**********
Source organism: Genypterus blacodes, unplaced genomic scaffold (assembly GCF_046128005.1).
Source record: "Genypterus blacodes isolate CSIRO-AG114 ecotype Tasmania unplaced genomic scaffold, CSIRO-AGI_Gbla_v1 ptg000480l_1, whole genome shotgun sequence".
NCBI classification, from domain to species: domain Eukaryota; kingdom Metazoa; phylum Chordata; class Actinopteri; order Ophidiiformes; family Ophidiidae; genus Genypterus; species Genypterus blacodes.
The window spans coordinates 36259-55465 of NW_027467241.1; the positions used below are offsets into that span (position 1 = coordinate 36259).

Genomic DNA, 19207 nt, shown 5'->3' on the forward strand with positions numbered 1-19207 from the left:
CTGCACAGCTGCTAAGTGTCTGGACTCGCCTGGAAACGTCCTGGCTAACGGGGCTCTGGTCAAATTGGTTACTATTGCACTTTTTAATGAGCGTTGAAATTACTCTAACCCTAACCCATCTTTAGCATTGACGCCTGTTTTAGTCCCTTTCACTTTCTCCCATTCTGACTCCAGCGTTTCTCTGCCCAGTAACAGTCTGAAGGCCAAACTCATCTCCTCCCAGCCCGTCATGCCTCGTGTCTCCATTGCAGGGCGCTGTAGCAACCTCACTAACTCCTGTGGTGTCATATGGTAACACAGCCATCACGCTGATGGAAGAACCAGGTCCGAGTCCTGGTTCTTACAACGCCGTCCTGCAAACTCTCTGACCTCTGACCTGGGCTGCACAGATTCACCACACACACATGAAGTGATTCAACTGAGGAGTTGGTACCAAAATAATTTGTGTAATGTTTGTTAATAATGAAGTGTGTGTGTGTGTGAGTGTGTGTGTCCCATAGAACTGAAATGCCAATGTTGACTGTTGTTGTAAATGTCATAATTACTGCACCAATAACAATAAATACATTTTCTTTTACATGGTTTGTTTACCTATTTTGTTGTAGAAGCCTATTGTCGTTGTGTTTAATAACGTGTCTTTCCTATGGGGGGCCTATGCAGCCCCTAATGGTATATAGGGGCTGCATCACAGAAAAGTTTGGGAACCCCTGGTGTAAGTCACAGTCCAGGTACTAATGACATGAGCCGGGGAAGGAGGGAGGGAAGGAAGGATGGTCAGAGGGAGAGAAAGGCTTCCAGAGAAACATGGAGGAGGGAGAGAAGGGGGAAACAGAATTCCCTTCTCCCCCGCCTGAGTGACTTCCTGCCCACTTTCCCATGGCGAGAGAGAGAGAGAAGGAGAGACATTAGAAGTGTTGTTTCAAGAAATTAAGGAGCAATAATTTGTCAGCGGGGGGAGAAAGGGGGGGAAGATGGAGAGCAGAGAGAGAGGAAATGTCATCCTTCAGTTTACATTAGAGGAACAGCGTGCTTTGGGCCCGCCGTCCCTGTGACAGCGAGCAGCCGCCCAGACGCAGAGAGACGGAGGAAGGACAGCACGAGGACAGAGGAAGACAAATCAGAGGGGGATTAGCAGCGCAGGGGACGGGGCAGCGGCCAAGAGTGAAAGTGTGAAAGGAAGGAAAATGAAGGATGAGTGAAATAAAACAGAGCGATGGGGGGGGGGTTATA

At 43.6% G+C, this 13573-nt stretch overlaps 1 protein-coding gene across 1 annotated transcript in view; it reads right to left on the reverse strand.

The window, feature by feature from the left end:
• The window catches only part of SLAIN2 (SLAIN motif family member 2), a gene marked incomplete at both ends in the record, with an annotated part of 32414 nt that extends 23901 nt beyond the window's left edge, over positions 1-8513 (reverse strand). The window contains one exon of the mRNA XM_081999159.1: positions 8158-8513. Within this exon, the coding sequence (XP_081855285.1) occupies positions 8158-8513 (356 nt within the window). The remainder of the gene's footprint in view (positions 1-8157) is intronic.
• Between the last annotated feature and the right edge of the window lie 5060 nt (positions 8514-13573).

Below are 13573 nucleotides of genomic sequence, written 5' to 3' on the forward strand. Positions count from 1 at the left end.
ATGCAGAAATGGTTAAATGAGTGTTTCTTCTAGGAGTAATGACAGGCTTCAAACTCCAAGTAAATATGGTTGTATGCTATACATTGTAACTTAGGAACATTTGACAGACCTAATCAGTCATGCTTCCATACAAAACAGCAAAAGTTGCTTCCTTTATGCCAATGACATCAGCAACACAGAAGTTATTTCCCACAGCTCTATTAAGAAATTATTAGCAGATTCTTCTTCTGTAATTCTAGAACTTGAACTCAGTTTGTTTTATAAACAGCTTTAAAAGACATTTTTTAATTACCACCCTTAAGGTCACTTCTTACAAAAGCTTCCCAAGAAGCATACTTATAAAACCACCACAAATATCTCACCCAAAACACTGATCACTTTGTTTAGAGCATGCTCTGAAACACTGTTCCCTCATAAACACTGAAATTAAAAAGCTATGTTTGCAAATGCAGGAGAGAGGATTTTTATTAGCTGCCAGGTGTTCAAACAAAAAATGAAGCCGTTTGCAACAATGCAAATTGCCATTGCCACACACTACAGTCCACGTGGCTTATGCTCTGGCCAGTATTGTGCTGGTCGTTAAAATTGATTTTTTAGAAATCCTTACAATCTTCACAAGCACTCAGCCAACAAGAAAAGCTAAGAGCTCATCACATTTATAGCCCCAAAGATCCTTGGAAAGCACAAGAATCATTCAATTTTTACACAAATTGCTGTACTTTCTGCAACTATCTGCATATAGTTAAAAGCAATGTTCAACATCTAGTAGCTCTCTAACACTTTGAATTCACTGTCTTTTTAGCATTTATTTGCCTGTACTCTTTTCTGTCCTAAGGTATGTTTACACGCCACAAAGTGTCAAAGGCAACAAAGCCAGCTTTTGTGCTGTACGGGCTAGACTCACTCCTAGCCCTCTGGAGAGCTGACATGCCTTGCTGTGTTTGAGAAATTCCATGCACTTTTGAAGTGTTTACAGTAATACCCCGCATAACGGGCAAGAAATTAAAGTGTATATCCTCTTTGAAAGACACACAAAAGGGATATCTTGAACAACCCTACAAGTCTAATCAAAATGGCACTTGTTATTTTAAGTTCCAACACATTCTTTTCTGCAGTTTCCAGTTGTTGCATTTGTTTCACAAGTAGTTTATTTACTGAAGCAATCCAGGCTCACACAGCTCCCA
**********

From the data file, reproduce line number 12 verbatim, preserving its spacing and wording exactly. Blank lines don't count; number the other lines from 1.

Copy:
ATGCAGAAATGGTTAAATGAGTGTTTCTTCTAGGAGTAATGACAGGCTTCAAACTCCAAGTAAATATGGTTGTATGCTATACATTGTAACTTAGGAACATTTGACAGACCTAATCAGTCATGCTTCCATACAAAACAGCAAAAGTTGCTTCCTTTATGCCAATGACATCAGCAACACAGAAGTTATTTCCCACAGCTCTATTAAGAAATTATTAGCAGATTCTTCTTCTGTAATTCTAGAACTTGAACTCAGTTTGTTTTATAAACAGCTTTAAAAGACATTTTTTAATTACCACCCTTAAGGTCACTTCTTACAAAAGCTTCCCAAGAAGCATACTTATAAAACCACCACAAATATCTCACCCAAAACACTGATCACTTTGTTTAGAGCATGCTCTGAAACACTGTTCCCTCATAAACACTGAAATTAAAAAGCTATGTTTGCAAATGCAGGAGAGAGGATTTTTATTAGCTGCCAGGTGTTCAAACAAAAAATGAAGCCGTTTGCAACAATGCAAATTGCCATTGCCACACACTACAGTCCACGTGGCTTATGCTCTGGCCAGTATTGTGCTGGTCGTTAAAATTGATTTTTTAGAAATCCTTACAATCTTCACAAGCACTCAGCCAACAAGAAAAGCTAAGAGCTCATCACATTTATAGCCCCAAAGATCCTTGGAAAGCACAAGAATCATTCAATTTTTACACAAATTGCTGTACTTTCTGCAACTATCTGCATATAGTTAAAAGCAATGTTCAACATCTAGTAGCTCTCTAACACTTTGAATTCACTGTCTTTTTAGCATTTATTTGCCTGTACTCTTTTCTGTCCTAAGGTATGTTTACACGCCACAAAGTGTCAAAGGCAACAAAGCCAGCTTTTGTGCTGTACGGGCTAGACTCACTCCTAGCCCTCTGGAGAGCTGACATGCCTTGCTGTGTTTGAGAAATTCCATGCACTTTTGAAGTGTTTACAGTAATACCCCGCATAACGGGCAAGAAATTAAAGTGTATATCCTCTTTGAAAGACACACAAAAGGGATATCTTGAACAACCCTACAAGTCTAATCAAAATGGCACTTGTTATTTTAAGTTCCAACACATTCTTTTCTGCAGTTTCCAGTTGTTGCATTTGTTTCACAAGTAGTTTATTTACTGAAGCAATCCAGGCTCACACAGCTCCCA